I found this cabinet card portrait for sale on eBay in England (Northamptonshire) in January of this year. Books are common props in 19th-century studio portraits, but titles are usually too blurry to read, even after scanning them at high resolution. In this case, the book is large enough that the title is easily readable at low magnification: Uncle Tom’s Cabin, the novel by American abolitionist Harriet Beecher Stowe.
Neither the young woman holding the book nor the photographer is identified, so we have no way to know where the photo was taken. Two questions come to mind. First, was the portrait made in the United Kingdom, or was it made in the United States? Second, was the book just a studio prop, or did the young woman pose with it because it had personal significance for her?
Uncle Tom’s Cabin first appeared in serial form, in an abolitionist periodical, in June 1851. The first edition in book form was published in March 1852, followed by many editions in later decades. I spent hours trying to determine the exact edition in the portrait, with the idea that it might help to date the photo, but I didn’t succeed. I think the photo was taken in the mid-to-late 1890s, based on the young woman’s hairstyle and her style of dress, particularly her loose sleeves.
Wikipedia says the following about Uncle Tom’s Cabin. I’ve highlighted two sentences in the third paragraph:
Uncle Tom’s Cabin; or, Life Among the Lowly is an anti-slavery novel by American author Harriet Beecher Stowe. Published in 1852, the novel had a profound effect on attitudes toward African Americans and slavery in the U.S. and is said to have “helped lay the groundwork for the Civil War.”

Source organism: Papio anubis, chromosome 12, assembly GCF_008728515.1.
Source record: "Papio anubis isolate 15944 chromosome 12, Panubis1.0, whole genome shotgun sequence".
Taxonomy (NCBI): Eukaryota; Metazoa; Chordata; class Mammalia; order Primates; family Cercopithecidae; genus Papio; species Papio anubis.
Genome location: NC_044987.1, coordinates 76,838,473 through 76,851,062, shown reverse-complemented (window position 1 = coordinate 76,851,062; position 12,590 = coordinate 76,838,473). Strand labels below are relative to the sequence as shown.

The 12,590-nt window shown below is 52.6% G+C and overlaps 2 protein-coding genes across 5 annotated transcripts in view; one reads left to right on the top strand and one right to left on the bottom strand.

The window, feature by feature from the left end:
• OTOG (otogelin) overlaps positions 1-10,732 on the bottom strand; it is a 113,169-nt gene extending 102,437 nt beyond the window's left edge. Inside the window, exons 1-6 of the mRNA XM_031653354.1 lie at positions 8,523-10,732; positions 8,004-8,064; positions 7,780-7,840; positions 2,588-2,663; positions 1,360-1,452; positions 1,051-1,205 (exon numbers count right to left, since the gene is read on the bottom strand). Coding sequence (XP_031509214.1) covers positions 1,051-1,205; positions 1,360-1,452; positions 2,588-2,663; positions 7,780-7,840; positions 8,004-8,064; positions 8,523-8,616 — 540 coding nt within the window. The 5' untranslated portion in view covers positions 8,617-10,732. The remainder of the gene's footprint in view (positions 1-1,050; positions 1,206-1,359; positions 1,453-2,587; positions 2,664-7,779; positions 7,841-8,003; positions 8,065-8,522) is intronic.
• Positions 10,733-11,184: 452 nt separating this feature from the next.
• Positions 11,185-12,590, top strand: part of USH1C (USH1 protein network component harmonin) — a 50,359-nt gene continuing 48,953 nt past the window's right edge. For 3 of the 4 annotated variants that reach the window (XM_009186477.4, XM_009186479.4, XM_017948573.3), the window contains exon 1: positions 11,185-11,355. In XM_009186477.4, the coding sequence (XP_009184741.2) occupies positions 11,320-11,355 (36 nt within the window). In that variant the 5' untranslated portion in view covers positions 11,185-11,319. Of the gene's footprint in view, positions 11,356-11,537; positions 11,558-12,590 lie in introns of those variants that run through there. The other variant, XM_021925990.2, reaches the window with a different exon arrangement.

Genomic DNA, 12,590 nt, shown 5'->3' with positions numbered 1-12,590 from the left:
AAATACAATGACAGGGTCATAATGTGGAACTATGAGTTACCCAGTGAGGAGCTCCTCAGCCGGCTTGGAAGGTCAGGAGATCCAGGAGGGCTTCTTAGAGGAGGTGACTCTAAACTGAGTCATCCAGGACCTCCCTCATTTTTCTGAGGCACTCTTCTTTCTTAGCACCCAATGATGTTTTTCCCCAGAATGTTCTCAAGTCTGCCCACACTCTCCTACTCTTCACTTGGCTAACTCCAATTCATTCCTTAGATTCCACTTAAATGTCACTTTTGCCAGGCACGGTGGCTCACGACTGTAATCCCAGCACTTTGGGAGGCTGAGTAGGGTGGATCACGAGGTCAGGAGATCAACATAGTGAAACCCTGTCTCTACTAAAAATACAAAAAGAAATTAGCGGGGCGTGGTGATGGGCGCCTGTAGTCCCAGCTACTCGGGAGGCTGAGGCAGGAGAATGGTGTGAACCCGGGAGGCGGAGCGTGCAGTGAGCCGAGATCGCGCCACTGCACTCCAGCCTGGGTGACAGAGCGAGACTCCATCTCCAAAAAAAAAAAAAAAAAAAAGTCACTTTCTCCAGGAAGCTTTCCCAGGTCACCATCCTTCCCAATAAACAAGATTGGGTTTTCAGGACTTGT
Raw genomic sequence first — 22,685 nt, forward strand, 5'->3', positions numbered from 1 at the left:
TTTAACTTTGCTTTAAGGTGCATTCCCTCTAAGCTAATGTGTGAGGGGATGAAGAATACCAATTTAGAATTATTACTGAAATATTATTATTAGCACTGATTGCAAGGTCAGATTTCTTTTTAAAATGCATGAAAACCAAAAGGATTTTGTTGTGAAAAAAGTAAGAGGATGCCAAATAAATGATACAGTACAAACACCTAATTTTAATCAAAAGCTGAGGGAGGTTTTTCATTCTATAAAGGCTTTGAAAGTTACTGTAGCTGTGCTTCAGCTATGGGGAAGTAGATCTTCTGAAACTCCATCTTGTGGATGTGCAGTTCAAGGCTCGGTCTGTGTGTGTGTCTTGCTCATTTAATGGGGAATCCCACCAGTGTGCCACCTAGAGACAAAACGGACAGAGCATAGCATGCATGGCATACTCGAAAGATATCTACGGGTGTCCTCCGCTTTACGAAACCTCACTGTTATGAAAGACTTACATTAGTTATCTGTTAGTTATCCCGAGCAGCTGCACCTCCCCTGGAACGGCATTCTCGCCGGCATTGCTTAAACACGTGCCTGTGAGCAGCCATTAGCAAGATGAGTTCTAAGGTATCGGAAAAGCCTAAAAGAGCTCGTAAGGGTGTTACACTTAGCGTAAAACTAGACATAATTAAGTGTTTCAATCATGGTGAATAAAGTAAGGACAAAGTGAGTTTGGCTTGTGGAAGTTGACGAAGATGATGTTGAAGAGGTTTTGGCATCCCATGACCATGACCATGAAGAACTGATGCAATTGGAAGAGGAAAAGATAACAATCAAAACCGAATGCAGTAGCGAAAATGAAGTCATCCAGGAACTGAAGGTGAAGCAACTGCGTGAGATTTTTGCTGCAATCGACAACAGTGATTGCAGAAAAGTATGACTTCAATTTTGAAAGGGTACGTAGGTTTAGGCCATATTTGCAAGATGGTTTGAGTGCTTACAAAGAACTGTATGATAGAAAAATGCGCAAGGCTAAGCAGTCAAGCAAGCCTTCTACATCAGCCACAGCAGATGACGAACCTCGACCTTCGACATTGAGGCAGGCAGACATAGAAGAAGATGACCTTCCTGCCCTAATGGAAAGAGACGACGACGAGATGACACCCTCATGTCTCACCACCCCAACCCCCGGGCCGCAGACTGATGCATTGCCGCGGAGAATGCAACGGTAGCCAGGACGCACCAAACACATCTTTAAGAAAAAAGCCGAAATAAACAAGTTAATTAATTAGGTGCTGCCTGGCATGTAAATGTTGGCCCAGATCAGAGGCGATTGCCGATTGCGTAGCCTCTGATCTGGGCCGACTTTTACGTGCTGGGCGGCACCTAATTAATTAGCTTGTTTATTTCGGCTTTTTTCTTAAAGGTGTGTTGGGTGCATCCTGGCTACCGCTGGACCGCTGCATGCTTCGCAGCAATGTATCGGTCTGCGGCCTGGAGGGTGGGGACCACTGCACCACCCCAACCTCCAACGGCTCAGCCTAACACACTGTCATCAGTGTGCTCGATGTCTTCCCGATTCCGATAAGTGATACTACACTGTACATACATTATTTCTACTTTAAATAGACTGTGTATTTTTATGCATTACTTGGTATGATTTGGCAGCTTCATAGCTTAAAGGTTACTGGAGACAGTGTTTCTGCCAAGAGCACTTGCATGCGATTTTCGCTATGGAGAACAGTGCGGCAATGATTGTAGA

Stowe, a Connecticut-born teacher at the Hartford Female Seminary and an active abolitionist, featured the character of Uncle Tom, a long-suffering black slave around whom the stories of other characters revolve. The sentimental novel depicts the reality of slavery while also asserting that Christian love can overcome something as destructive as enslavement of fellow human beings.
Uncle Tom’s Cabin was the best-selling novel of the 19th century and the second best-selling book of that century, following the Bible. It is credited with helping fuel the abolitionist cause in the 1850s. In the first year after it was published, 300,000 copies of the book were sold in the United States; one million copies in Great Britain. In 1855, three years after it was published, it was called “the most popular novel of our day.” The impact attributed to the book is great, reinforced by a story that when Abraham Lincoln met Stowe at the start of the Civil War, Lincoln declared, “So this is the little lady who started this great war.” The quote is apocryphal; it did not appear in print until 1896, and it has been argued that “The long-term durability of Lincoln’s greeting as an anecdote in literary studies and Stowe scholarship can perhaps be explained in part by the desire among many contemporary intellectuals … to affirm the role of literature as an agent of social change.”
The book and the plays it inspired helped popularize a number of stereotypes about black people. These include the affectionate, dark-skinned “mammy”; the “pickaninny” stereotype of black children; and the “Uncle Tom,” or dutiful, long-suffering servant faithful to his white master or mistress. In recent years, the negative associations with Uncle Tom’s Cabin have, to an extent, overshadowed the historical impact of the book as a “vital antislavery tool.”
I read the novel in my late twenties, roughly twenty years ago. I had relatively low expectations, but I remember finding it well-written and compelling. As societies around the world grapple with racial stereotypes and their harmful consequences, it makes sense to consider both the strengths and the flaws of the best-selling novel of the 19th century.